[15] The Defendant filed a statement of defence and though conceded taking four loan facilities from the Plaintiff she denied the monthly interest rate figures. According to the Defendant the interest rates were per annum and not monthly. The Defendant further averred that she has made substantial payments to the Plaintiff but it is “the Plaintiff’s own unilateral enforcement of a monthly interest payment rather than the annual interest payment which might have ballooned the debt”. It also averred that the Plaintiff has never delivered any statement of account to the Defendant despite repeated demands. In the circumstances the Defendant pleaded that “the Defendant demands that this Honourable Court order, that on the basis of the rate of interest originally agreed upon i.e., the annual interest charges of 6%, the parties go into accounts to determine the Defendant’s indebtedness, if any”, and therefore denied the Plaintiffs’ claim and averred that the Plaintiff is not entitled to the reliefs endorsed on the Writ of Summons and Counterclaimed.


ii. The Court’s Analysis & Opinion:

[16] Notwithstanding the absence of the Defendant and Counsel at the trial, I have subjected the evidence of the Plaintiff’s witness to the prescribed standard of proof as provided under sections 10 –14 of the Evidence Act 1975 (NRCD 323). I find that the evidence adduced by the Plaintiff is consistent with the pleadings and that from the evidence, there has been a breach of the agreement between the Plaintiff and the Defendant who has failed to pay back the money for the loan facilities granted to her by the Plaintiff.


[17] I have also examined the Defendant’s statement of defence with the view to establishing whether or not even with her absence at the trial, any jurisdictional or other crucial legal defence has been raised by the Defendant’s pleading. I found none. In any event, the Defendant denied herself the opportunity of coming to Court to defend the action. As stated above, the Defendant did not appear at the trial in spite of numerous Hearing Notices served on her through the Counsel of record.


[18] It is trite that pleadings constitute allegations/assertions and the basis of each party’s case as opposed to evidence, therefore when the assertions are not substantiated the Court has no business making findings upon them. As was observed by Charles Crabbe JSC in HAMMOND v ODOI [1982-83] 2 GLR 1215 at 1235

“Pleadings do not only define the issues between the parties for the final decision of the court at the trial; they manifest and exert their importance throughout the whole process of the litigation. They contain the particulars of the allegations of which further and better particulars may be requested or ordered, which help still further to narrow the issues or reveal more clearly what case each party is making… Pleadings are the nucleus around which the case - the whole case — revolves. Their very nature and character thus demonstrate their importance in actions, as for the benefit of the court as well as for the parties. A trial judge can only consider the evidence of the parties in the light of their pleadings. The pleadings form the basis of the respective case of each of the contestants. The pleadings bind and circumscribe the parties and place fetters on the evidence that they would lead. Amendment is the course to free them from such fetters. The pleadings thus manifest the true and substantive merits of the case. And the reply is very much a part of the pleadings”.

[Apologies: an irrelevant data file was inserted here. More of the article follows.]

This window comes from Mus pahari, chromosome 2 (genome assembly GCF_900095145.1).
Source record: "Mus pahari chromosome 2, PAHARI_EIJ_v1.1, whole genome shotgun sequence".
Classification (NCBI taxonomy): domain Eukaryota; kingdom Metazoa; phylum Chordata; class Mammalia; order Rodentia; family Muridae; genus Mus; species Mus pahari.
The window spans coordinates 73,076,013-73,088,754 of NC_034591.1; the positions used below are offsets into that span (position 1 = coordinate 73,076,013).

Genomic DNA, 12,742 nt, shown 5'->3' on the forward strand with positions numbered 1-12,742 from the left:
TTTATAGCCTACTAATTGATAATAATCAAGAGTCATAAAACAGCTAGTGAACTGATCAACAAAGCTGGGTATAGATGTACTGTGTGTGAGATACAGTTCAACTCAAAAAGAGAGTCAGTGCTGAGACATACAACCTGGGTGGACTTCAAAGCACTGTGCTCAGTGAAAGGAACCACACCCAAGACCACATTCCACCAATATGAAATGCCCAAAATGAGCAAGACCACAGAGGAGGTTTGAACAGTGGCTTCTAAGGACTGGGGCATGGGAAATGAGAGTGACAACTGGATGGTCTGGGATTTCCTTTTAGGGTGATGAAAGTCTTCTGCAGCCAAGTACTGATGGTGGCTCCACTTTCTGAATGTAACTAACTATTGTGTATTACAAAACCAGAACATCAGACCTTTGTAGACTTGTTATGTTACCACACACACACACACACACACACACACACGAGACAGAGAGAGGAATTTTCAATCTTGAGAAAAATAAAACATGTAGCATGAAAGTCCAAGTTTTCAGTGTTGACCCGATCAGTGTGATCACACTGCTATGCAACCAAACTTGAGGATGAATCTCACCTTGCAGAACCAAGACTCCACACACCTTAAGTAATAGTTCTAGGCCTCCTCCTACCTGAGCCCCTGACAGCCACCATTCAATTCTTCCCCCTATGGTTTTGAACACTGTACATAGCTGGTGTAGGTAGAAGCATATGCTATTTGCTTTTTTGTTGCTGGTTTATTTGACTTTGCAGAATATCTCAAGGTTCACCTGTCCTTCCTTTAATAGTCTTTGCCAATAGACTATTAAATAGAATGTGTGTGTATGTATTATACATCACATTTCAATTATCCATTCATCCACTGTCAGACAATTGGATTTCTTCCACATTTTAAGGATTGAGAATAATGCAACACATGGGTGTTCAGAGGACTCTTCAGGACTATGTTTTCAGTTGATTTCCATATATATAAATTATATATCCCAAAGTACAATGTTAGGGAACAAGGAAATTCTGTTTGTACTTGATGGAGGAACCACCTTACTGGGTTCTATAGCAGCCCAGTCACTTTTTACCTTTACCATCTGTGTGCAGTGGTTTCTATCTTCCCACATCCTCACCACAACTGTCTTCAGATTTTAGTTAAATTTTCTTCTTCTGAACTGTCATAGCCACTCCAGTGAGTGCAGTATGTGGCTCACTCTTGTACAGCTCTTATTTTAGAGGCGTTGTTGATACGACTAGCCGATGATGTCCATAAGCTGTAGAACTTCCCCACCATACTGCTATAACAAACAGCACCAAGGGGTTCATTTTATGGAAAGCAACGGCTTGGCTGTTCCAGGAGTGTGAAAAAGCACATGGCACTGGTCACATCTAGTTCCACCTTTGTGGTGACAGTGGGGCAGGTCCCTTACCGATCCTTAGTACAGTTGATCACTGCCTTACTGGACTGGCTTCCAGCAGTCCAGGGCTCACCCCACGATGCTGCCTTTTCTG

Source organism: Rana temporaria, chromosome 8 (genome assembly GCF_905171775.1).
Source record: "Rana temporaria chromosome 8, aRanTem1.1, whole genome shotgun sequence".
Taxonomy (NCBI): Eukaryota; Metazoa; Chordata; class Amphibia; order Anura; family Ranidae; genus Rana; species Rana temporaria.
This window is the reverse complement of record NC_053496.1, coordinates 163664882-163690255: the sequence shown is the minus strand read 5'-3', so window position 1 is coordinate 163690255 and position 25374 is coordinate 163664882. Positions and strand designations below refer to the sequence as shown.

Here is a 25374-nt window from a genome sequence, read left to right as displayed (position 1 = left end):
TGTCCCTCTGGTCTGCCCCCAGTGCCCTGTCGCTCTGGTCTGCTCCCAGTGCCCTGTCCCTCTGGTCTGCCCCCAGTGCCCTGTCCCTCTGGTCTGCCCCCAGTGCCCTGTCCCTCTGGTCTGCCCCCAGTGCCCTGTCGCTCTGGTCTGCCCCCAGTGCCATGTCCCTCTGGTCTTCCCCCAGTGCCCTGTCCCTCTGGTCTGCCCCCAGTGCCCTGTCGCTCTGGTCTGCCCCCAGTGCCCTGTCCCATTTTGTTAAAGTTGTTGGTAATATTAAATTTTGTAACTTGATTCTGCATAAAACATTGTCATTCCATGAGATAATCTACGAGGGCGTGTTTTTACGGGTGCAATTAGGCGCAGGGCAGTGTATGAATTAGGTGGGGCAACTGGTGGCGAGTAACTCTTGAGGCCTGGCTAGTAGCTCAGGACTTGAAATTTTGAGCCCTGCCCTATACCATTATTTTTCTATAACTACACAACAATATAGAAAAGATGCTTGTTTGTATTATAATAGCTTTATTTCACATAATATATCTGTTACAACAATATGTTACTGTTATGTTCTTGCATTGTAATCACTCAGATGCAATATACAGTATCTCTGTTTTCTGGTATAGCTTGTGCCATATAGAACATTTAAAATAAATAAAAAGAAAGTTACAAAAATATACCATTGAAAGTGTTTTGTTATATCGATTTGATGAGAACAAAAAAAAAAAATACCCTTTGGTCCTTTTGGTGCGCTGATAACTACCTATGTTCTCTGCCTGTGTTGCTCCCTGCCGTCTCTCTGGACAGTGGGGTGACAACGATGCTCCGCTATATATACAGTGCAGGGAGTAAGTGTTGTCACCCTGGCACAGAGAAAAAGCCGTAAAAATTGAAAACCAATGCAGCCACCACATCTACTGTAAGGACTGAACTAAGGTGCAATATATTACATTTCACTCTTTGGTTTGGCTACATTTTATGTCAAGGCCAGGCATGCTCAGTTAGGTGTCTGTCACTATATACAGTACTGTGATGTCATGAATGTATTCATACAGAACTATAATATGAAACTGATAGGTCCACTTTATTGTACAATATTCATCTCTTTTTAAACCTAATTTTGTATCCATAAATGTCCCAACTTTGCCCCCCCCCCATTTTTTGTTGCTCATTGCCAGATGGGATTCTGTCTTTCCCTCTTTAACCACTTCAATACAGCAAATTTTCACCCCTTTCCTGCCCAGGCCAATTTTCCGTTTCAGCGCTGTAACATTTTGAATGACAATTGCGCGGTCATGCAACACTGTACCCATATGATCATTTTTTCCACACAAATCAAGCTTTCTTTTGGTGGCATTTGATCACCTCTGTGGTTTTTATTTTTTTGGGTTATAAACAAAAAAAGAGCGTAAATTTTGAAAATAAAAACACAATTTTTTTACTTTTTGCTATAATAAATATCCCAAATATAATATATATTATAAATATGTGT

[19] Clearly, in the absence of any testimony to substantiate the assertions made by the Defendant in her defence filed they remained unproven assertions and therefore I have no difficulty dismissing same and also her counterclaim. Having diligently scrutinized the evidence and the audit report prepared by Mr. Robert Nii Aryee Tackie of the Judicial Service, I note that that the piece of evidence by the Plaintiff that the interest was monthly and not annually was not contradicted by the Defendant who in my opinion proffered no scintilla of evidence to establish that the interest was indeed per annum as she alleged. According to the Court appointed referee she also failed to participate in the work of the referee despite giving the opportunity to do so.


[20] I have examined the issues set down for determination at this trial, and I find that the Plaintiff has succeeded in adducing sufficient evidence in resolving the issues set down for the Court’s determination. It is my holding that all those issues be resolved in favour of the Plaintiff.


[21] From Plaintiff’s evidence, and the audit report as of February 28, 2010 when the Writ of Summons was issued the Defendant’s indebtedness to the Plaintiff was GH¢286,569.60. I hereby enter judgment in the said amount and not the sum of GH¢345, 741.17 endorsed on the writ of Summons. Based on the evidence, since the amount of GH¢286,569.60 included interest, the Court hereby orders that the Plaintiff is entitled to interest at the prevailing commercial bank rate till the date of final payment.


[22] I hereby find for the Plaintiff and accordingly order the recovery of the sum of GH¢286,569.60 from the Defendant. The Plaintiff shall recover interest on the amount of GH¢286,569.60 at the commercial bank interest rate from March 1, 2010 until the date of final payment.


[23] Further, taking into consideration the factors under Order 74 of C.I. 47 and the conduct of the Defendant and the numerous hearing notices issued and relying on the authority of the Court of Appeal case of GATCO CHEMPHARAM v. PHARMADEX (Ghana) LIMITED [1999-2000] 2 GLR @262 I assess the cost of this action at GH¢15,000.00 in favour of the Plaintiff. Accordingly ordered.